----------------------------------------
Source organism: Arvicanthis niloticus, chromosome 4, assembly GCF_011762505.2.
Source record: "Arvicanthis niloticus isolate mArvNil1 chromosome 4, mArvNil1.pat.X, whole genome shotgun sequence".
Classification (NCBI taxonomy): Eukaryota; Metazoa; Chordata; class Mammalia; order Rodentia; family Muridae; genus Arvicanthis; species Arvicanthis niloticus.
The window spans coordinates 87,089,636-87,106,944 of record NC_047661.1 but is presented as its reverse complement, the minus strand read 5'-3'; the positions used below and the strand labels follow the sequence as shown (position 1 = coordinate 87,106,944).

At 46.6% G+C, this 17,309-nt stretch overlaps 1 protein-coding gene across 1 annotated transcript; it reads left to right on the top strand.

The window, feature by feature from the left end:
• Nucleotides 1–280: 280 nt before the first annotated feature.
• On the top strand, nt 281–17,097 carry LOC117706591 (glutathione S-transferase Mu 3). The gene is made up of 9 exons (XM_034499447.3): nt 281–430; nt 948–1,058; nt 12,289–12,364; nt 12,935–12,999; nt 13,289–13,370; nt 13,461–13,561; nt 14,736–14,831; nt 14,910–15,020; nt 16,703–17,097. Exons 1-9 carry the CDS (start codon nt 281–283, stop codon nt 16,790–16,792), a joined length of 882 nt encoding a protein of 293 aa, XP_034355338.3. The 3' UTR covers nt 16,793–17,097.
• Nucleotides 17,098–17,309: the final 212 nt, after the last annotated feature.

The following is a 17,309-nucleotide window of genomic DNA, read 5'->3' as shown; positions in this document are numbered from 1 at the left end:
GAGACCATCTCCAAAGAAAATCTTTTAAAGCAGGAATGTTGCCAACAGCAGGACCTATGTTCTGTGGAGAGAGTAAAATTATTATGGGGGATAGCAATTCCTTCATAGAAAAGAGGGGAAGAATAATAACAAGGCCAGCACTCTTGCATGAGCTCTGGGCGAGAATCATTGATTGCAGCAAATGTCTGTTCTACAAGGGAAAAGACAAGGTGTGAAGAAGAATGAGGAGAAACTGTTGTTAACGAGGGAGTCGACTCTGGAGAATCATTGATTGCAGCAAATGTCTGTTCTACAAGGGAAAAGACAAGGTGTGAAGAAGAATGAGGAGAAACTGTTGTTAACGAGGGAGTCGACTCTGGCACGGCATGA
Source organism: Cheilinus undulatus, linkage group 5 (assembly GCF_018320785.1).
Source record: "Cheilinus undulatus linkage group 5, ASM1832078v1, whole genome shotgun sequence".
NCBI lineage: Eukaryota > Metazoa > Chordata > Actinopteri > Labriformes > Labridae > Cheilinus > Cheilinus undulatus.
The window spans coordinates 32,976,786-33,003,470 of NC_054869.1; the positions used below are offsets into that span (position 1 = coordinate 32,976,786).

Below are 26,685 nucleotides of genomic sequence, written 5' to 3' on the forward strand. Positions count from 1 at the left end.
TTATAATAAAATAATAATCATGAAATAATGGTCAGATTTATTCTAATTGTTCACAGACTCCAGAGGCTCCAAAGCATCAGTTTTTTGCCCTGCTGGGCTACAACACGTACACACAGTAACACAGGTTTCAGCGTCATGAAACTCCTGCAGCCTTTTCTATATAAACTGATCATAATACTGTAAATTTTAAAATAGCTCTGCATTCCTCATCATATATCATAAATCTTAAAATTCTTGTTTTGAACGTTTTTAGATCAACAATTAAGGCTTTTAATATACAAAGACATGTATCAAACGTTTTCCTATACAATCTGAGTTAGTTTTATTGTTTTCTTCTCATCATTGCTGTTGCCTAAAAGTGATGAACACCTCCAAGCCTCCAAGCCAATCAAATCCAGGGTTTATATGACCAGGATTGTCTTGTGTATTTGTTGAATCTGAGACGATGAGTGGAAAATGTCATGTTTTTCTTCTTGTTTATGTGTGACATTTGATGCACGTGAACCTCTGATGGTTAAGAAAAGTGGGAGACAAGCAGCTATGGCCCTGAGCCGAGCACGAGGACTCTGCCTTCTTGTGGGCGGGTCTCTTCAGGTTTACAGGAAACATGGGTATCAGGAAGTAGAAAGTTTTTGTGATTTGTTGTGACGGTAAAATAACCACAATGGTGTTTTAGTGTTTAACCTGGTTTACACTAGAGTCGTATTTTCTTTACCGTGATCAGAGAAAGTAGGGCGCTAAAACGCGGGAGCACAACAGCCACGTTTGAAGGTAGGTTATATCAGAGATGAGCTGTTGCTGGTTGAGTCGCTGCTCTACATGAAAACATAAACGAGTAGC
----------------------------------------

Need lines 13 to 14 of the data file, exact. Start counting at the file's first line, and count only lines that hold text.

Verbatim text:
Source record: "Cheilinus undulatus linkage group 5, ASM1832078v1, whole genome shotgun sequence".
NCBI lineage: Eukaryota > Metazoa > Chordata > Actinopteri > Labriformes > Labridae > Cheilinus > Cheilinus undulatus.